In February 2013, the Australian Sports Anti-Doping Authority (ASADA) and the World Anti-Doping Agency (WADA) began an investigation into the legality of Essendon's supplements program during the 2012 AFL season and the preceding preseason. Thirty-four Essendon players – including Watson – were suspected of taking the banned peptide Thymosin beta-4. This quickly led to debate over whether or not a guilty verdict would see Watson stripped of the medal. The investigation and court action stretched over the following four years. Initially, the AFL Tribunal delivered a not guilty verdict in March 2015, but on appeal in the Court of Arbitration for Sport (CAS), the players were found guilty in January 2016, resulting in the suspensions of all thirty-four players. An appeal lodged against that decision in the Federal Supreme Court of Switzerland was dismissed in October 2016.
Following the guilty verdict handed down by the CAS in January, it was announced the AFL Commission would meet in February to determine whether Watson would retain his Brownlow Medal; however, this decision was delayed until the outcome of the Federal Supreme Court appeal. The final decision regarding Jobe Watson's Brownlow medal win was decided by the AFL Commission in late November 2016, with Watson retrospectively ruled ineligible for the award, and the medal then awarded to the next highest vote-getters, Cotchin and Mitchell, under the normal rules regarding ineligible players; Watson had pre-empted the decision by announcing on 11 November 2016 that he would hand back the medal. The medals were presented to Cotchin and Mitchell in a small ceremony in Melbourne on 13 December 2016. Watson's physical medal was handed back to the AFL CEO Gillon McLachlan in early 2017, with no plans in place to re-present or display it as of February 2017.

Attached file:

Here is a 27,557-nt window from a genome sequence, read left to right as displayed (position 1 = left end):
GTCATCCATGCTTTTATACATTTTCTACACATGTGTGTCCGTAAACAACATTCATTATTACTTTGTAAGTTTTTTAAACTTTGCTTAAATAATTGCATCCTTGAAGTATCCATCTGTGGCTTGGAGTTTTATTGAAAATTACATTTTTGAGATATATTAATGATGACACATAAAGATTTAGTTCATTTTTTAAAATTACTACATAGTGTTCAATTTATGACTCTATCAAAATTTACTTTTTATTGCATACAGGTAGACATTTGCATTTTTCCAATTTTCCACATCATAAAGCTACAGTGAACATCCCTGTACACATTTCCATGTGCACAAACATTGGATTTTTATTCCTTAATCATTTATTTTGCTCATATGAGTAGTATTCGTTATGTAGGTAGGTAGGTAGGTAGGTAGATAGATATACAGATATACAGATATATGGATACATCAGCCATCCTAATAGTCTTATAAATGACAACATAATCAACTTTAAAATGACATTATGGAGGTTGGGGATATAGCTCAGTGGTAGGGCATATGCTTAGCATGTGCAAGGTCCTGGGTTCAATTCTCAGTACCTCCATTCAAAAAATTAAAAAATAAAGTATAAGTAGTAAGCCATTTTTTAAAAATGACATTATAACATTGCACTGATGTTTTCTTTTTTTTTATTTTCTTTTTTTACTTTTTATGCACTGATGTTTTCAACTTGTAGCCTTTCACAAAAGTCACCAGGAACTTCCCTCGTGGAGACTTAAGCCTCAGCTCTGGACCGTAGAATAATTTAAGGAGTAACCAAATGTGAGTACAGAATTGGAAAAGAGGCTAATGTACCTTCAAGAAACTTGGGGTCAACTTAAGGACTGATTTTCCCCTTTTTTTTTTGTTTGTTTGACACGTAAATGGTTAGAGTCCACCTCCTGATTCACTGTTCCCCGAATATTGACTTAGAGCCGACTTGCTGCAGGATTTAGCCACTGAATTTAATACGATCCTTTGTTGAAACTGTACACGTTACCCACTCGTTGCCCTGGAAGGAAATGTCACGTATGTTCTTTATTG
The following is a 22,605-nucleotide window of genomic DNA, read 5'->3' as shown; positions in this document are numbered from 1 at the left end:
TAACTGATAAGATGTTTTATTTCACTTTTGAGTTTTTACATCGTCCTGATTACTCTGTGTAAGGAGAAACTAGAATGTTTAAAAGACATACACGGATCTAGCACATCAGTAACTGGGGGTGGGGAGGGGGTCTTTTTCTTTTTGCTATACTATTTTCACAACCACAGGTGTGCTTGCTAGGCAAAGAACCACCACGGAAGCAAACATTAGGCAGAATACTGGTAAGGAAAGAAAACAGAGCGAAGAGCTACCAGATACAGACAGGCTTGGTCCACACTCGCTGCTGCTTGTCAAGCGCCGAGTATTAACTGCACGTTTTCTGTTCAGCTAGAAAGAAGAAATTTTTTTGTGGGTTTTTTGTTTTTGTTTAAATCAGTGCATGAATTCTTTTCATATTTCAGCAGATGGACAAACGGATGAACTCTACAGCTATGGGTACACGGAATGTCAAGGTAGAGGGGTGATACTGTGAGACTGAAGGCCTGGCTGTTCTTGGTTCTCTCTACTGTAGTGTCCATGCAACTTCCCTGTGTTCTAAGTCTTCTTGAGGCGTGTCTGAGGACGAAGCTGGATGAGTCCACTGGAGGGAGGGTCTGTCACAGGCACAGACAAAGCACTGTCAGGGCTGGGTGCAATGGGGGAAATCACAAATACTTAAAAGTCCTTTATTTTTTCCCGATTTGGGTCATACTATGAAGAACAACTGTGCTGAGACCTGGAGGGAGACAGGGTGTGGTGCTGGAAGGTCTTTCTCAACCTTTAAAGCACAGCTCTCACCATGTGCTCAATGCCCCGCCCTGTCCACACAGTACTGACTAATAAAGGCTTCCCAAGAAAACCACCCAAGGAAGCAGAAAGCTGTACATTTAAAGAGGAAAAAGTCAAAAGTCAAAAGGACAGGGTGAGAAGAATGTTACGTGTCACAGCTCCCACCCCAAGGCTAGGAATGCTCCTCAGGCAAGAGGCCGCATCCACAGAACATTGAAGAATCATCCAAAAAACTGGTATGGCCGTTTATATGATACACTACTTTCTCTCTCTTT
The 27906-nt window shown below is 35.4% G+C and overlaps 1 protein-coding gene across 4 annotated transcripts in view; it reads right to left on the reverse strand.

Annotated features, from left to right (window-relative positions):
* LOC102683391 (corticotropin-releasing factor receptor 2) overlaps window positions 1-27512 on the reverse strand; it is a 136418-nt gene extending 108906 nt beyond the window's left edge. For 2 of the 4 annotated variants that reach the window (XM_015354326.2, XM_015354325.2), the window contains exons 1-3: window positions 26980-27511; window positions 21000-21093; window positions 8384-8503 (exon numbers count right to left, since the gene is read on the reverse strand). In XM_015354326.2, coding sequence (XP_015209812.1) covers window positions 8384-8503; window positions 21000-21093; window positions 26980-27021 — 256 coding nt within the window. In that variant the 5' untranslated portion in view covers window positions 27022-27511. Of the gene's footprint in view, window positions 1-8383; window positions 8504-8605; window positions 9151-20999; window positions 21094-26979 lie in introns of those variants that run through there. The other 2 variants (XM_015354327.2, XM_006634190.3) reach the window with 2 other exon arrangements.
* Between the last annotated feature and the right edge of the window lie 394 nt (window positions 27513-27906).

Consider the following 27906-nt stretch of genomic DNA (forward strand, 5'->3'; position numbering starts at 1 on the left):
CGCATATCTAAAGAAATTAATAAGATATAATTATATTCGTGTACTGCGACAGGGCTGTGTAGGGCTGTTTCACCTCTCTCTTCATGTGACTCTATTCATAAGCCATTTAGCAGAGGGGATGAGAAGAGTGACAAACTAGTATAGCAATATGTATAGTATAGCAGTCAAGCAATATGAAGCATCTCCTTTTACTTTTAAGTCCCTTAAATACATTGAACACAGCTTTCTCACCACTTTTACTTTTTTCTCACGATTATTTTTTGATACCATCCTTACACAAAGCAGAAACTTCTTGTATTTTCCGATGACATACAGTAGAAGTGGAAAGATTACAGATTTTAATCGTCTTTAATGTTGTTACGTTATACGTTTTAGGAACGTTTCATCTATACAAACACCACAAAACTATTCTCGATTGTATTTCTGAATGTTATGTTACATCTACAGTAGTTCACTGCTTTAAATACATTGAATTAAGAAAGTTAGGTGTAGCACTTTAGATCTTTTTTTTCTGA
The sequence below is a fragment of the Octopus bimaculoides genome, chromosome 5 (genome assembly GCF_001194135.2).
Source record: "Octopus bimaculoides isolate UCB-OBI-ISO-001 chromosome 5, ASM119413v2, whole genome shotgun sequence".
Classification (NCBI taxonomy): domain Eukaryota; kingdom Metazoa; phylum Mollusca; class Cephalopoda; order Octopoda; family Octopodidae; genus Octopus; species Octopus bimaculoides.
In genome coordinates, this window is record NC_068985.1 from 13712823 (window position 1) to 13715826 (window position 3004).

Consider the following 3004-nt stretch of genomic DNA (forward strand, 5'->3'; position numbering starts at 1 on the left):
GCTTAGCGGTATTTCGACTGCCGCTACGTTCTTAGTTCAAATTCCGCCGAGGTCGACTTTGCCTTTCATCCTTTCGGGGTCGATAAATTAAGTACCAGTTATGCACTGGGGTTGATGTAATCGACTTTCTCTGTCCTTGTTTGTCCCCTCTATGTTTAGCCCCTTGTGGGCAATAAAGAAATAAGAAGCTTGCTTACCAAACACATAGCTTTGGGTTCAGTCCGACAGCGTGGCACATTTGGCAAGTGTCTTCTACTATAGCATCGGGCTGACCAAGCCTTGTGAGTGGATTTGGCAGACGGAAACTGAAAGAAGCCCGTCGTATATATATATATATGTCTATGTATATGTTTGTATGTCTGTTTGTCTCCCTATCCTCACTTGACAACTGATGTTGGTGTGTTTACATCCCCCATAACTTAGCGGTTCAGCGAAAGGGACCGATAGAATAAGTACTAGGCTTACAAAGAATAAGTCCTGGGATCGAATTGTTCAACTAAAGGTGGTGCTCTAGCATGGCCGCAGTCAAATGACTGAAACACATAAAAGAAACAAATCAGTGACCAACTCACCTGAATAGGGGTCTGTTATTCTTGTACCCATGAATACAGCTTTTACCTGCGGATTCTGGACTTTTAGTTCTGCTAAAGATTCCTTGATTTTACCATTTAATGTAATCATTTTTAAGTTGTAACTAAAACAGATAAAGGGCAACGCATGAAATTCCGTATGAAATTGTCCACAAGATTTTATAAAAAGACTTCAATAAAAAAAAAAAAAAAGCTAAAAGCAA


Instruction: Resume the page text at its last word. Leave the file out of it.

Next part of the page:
- Lovett, Michael (ed.). AFL Record Season Guide 2016. Docklands, Victoria: Slattery Media Group. p. 593.
- Blake, Martin (24 September 2012). "Reward at last for Dons skipper". The Sydney Morning Herald. Fairfax Media.
- Nicholson, Larissa (11 November 2016). "Essendon player Jobe Watson hands back Brownlow Medal". The Age. Fairfax Media. Retrieved 15 November 2016.
- "2012 Brownlow Medal to go to Sam Mitchell and Trent Cotchin". The Age. Fairfax Media. 15 November 2016. Retrieved 15 November 2016.
- "2012 Brownlow Medal: ineligible players". AFL.com.au. Bigpond. 15 September 2012.
- Lane, Samantha (12 October 2016). "Essendon Swiss Court decision: Judgment reveals appeal success not even 'entertained'". The Age. Fairfax Media. Retrieved 12 October 2016.
- Pierik, Jon (12 January 2016). "Essendon CAS verdict: Jobe Watson could be stripped of Brownlow Medal, review in February". The Age. Fairfax Media. Retrieved 12 January 2016.
- Matt Thompson (11 February 2016). "The Essendon 34 appeal: Frequently asked questions". Retrieved 11 February 2016.
- "AFL Commission statement on 2012 Brownlow Medal". Australian Football League. 15 November 2016. Retrieved 15 November 2016.
- King, Travis (11 November 2016). "Jobe Watson to hand back 2012 Brownlow Medal". AFL.com.au. Bigpond. Retrieved 11 November 2016.
- Liam Twomey (13 December 2016). "Sam Mitchell and Trent Cotchin presented with 2012 Brownlow Medals in special ceremony". Herald Sun. Melbourne, VIC. Retrieved 13 December 2016.
- Gerard Whateley (8 February 2017). "Jobe Watson's 2012 Brownlow medal mystery solved". ABC News Australia. Melbourne, VIC. Retrieved 8 February 2017.